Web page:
A third offense - If conviction is for a third offense, the person is guilty of a Class 6 felony, and the court, in pronouncing sentence, shall order that the driver's license of any person so convicted be revoked for a period of not less than one year from the date sentence is imposed or one year from the date of initial release from imprisonment, whichever is later. In the event the person is returned to imprisonment prior to the completion of the period of driver's license revocation, time spent imprisoned does not count toward fulfilling the period of revocation. If the person is convicted of driving without a license during that period, he shall be sentenced to the county jail for not less than ten days, which sentence may not be suspended. Notwithstanding 23A-27-19, the court retains jurisdiction to modify the conditions of the license revocation for the term of such revocation. Upon the successful completion of a court-approved chemical dependency counseling program, and proof of financial responsibility pursuant to 32-35-113, the court may permit the person to operate a vehicle for the purposes of employment, 24/7 sobriety testing, attendance at school, or attendance at counseling programs.

A fourth offense - If conviction is for a fourth offense and the person has previously been convicted of a felony under 32-23-4, the person is guilty of a Class 5 felony, and the court, in pronouncing sentence, shall order that the driver's license of any person so convicted be revoked for a period of not less than two years from the date sentence is imposed or two years from the date of initial release from imprisonment, whichever is later. In the event the person is returned to imprisonment prior to the completion of the period of driver's license revocation, time spent imprisoned does not count toward fulfilling the period of revocation. If the person is convicted of driving without a license during that period, the person shall be sentenced to the county jail for not less than twenty days, which sentence may not be suspended. Notwithstanding 23A-27-19, the court retains jurisdiction to modify the conditions of the license revocation for the term of such revocation. Upon the successful completion of a court-approved chemical dependency counseling program, and proof of financial responsibility pursuant to 32-35-113, the court may permit the person to operate a vehicle for the purposes of employment, 24/7 sobriety testing, attendance at school, or attendance at counseling programs.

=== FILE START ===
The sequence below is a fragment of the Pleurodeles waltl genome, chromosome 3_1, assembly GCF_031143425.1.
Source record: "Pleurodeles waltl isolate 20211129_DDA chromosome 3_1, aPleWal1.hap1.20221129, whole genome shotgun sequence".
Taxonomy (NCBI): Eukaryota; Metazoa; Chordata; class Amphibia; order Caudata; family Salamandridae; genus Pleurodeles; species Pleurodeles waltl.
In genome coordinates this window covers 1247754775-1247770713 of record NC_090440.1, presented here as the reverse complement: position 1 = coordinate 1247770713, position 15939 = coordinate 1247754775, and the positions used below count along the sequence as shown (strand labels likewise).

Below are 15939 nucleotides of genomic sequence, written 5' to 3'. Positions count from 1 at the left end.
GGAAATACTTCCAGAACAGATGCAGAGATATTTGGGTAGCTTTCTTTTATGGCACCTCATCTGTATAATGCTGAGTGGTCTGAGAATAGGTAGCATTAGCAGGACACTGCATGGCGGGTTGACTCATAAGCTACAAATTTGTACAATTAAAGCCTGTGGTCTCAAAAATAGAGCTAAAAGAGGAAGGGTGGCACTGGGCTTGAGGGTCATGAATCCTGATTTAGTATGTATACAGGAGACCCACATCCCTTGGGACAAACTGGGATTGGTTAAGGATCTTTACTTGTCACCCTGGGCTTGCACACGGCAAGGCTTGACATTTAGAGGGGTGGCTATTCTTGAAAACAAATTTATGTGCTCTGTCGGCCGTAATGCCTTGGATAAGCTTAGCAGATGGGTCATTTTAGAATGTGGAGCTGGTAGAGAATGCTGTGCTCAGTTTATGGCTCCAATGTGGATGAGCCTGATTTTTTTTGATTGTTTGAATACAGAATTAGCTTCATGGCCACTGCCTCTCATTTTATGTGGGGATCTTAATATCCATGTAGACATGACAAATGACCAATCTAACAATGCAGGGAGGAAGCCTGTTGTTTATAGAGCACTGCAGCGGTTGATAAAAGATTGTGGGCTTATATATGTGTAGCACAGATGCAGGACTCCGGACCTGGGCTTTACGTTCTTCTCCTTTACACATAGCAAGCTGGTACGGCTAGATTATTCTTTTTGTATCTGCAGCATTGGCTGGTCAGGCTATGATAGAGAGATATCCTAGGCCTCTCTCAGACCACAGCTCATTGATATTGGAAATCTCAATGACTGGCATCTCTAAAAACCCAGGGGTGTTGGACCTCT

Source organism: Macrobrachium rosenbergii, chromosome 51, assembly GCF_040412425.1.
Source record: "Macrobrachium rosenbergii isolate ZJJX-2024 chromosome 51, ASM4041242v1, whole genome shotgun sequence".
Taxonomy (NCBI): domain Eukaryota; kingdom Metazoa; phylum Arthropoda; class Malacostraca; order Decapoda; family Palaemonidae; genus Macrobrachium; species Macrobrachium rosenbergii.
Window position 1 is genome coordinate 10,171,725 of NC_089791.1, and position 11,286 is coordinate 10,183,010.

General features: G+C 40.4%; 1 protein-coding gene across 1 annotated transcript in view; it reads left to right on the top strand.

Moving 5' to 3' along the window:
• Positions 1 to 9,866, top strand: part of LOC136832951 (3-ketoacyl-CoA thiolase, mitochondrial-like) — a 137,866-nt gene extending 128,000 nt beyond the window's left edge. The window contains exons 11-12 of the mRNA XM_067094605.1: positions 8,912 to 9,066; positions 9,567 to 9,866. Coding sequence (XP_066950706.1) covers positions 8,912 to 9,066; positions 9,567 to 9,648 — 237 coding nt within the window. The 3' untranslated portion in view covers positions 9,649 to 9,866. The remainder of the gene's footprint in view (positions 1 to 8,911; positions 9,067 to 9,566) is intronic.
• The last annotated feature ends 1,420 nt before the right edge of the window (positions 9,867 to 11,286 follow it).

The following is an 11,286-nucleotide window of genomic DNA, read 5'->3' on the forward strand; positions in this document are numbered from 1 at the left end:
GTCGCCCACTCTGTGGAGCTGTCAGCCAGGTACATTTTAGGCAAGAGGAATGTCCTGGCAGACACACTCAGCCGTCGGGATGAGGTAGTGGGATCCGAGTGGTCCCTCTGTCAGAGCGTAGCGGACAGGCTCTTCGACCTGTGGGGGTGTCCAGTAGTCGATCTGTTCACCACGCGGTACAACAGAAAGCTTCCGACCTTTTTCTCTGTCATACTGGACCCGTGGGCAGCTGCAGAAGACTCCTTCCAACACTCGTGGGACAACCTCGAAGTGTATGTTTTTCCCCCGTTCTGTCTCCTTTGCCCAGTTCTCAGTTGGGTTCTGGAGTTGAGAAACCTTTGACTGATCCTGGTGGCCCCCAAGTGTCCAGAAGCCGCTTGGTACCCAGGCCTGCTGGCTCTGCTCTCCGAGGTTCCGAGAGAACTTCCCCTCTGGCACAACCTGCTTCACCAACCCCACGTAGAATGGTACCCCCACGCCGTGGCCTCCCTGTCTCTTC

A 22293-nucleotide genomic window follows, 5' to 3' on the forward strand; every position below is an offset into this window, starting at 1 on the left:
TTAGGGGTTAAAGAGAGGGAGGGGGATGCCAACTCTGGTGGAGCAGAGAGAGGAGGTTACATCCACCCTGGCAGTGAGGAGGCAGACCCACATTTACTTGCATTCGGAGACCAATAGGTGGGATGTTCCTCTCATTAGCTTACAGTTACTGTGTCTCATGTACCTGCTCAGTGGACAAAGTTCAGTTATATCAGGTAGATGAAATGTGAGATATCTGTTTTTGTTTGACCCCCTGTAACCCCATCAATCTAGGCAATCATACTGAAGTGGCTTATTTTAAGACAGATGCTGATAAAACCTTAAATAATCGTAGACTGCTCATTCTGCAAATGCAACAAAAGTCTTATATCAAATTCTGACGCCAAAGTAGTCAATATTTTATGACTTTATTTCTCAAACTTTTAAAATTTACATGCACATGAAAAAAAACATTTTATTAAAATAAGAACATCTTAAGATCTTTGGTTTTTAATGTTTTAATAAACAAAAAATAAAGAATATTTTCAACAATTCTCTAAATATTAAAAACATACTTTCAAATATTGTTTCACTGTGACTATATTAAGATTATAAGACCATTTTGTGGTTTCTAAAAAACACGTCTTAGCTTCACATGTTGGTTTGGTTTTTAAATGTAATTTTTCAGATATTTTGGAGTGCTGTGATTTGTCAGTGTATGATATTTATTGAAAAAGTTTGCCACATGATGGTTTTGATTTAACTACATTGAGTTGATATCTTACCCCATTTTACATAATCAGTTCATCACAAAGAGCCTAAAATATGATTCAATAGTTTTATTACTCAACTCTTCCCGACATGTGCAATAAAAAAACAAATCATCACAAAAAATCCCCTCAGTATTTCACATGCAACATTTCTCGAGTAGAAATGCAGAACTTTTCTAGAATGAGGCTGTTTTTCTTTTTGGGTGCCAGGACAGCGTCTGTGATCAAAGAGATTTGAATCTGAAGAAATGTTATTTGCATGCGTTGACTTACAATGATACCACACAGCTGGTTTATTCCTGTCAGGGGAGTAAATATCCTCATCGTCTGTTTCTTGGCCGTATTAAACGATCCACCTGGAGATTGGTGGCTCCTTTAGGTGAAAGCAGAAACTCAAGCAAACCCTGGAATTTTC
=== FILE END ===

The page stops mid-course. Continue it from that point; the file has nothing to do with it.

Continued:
A fifth or subsequent offense - If conviction is for a fifth offense, or subsequent offenses thereafter, and the person has previously been convicted of a felony under 32-23-4, the person is guilty of a Class 4 felony and the court, in pronouncing sentencing, shall order that the driver's license of any person so convicted be revoked for a period of not less than three years from the date sentence is imposed or three years from the date of initial release from imprisonment, whichever is later. In the event the person is returned to imprisonment prior to the completion of the period of driver's license revocation, time spent imprisoned does not count toward fulfilling the period of revocation. If the person is convicted of driving without a license during that period, the person shall be sentenced to the county jail for not less than twenty days, which sentence may not be suspended. Notwithstanding 23A-27-19, the court retains jurisdiction to modify the conditions of the license revocation for the term of such revocation. Upon the successful completion of a court-approved chemical dependency counseling program, and proof of financial responsibility pursuant to 32-35-113, the court may permit the person to operate a vehicle for the purposes of employment, 24/7 sobriety testing, attendance at school, or attendance at counseling programs.